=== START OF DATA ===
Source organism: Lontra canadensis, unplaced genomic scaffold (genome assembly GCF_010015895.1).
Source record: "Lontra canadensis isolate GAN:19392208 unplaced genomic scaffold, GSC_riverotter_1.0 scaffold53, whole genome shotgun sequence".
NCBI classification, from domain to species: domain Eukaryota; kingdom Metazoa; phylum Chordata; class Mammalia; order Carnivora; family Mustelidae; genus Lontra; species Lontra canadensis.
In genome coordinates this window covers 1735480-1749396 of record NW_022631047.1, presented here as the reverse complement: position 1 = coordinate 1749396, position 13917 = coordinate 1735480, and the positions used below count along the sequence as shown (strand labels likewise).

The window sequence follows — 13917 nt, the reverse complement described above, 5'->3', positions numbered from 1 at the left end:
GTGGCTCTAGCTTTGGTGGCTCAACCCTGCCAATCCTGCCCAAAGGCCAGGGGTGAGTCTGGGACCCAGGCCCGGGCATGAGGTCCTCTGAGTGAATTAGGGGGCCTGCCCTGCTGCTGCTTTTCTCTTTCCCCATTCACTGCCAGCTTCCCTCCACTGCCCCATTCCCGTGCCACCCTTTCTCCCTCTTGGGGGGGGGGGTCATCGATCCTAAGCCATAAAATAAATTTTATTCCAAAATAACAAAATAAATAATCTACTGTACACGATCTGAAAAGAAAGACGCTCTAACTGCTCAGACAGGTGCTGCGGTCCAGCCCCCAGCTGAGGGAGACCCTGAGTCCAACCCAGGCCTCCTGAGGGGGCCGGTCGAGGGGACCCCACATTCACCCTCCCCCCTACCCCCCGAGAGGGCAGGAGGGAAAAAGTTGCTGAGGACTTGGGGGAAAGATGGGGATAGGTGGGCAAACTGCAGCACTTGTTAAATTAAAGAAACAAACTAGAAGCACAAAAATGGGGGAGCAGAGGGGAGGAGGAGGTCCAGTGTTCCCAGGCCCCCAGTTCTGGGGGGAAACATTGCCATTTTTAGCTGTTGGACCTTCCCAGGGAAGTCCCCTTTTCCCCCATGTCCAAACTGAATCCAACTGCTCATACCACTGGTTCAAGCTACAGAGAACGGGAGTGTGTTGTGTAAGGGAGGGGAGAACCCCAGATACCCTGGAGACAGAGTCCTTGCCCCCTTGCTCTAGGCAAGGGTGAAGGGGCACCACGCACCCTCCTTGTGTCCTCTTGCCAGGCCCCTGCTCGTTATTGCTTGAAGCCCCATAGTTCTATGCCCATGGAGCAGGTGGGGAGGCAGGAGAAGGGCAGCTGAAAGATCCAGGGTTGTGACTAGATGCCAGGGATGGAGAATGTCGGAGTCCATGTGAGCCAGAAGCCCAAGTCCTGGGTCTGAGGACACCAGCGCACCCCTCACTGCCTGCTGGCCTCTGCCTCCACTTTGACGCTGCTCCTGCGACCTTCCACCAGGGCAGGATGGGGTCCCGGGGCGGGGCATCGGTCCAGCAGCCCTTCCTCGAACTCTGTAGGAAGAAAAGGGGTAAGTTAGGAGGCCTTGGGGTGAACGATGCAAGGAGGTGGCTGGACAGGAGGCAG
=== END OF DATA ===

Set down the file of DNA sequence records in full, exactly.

Source organism: Lontra canadensis, unplaced genomic scaffold (genome assembly GCF_010015895.1).
Source record: "Lontra canadensis isolate GAN:19392208 unplaced genomic scaffold, GSC_riverotter_1.0 scaffold53, whole genome shotgun sequence".
NCBI classification, from domain to species: domain Eukaryota; kingdom Metazoa; phylum Chordata; class Mammalia; order Carnivora; family Mustelidae; genus Lontra; species Lontra canadensis.
In genome coordinates this window covers 1735480-1749396 of record NW_022631047.1, presented here as the reverse complement: position 1 = coordinate 1749396, position 13917 = coordinate 1735480, and the positions used below count along the sequence as shown (strand labels likewise).

The window sequence follows — 13917 nt, the reverse complement described above, 5'->3', positions numbered from 1 at the left end:
GTGGCTCTAGCTTTGGTGGCTCAACCCTGCCAATCCTGCCCAAAGGCCAGGGGTGAGTCTGGGACCCAGGCCCGGGCATGAGGTCCTCTGAGTGAATTAGGGGGCCTGCCCTGCTGCTGCTTTTCTCTTTCCCCATTCACTGCCAGCTTCCCTCCACTGCCCCATTCCCGTGCCACCCTTTCTCCCTCTTGGGGGGGGGGGTCATCGATCCTAAGCCATAAAATAAATTTTATTCCAAAATAACAAAATAAATAATCTACTGTACACGATCTGAAAAGAAAGACGCTCTAACTGCTCAGACAGGTGCTGCGGTCCAGCCCCCAGCTGAGGGAGACCCTGAGTCCAACCCAGGCCTCCTGAGGGGGCCGGTCGAGGGGACCCCACATTCACCCTCCCCCCTACCCCCCGAGAGGGCAGGAGGGAAAAAGTTGCTGAGGACTTGGGGGAAAGATGGGGATAGGTGGGCAAACTGCAGCACTTGTTAAATTAAAGAAACAAACTAGAAGCACAAAAATGGGGGAGCAGAGGGGAGGAGGAGGTCCAGTGTTCCCAGGCCCCCAGTTCTGGGGGGAAACATTGCCATTTTTAGCTGTTGGACCTTCCCAGGGAAGTCCCCTTTTCCCCCATGTCCAAACTGAATCCAACTGCTCATACCACTGGTTCAAGCTACAGAGAACGGGAGTGTGTTGTGTAAGGGAGGGGAGAACCCCAGATACCCTGGAGACAGAGTCCTTGCCCCCTTGCTCTAGGCAAGGGTGAAGGGGCACCACGCACCCTCCTTGTGTCCTCTTGCCAGGCCCCTGCTCGTTATTGCTTGAAGCCCCATAGTTCTATGCCCATGGAGCAGGTGGGGAGGCAGGAGAAGGGCAGCTGAAAGATCCAGGGTTGTGACTAGATGCCAGGGATGGAGAATGTCGGAGTCCATGTGAGCCAGAAGCCCAAGTCCTGGGTCTGAGGACACCAGCGCACCCCTCACTGCCTGCTGGCCTCTGCCTCCACTTTGACGCTGCTCCTGCGACCTTCCACCAGGGCAGGATGGGGTCCCGGGGCGGGGCATCGGTCCAGCAGCCCTTCCTCGAACTCTGTAGGAAGAAAAGGGGTAAGTTAGGAGGCCTTGGGGTGAACGATGCAAGGAGGTGGCTGGACAGGAGGCAG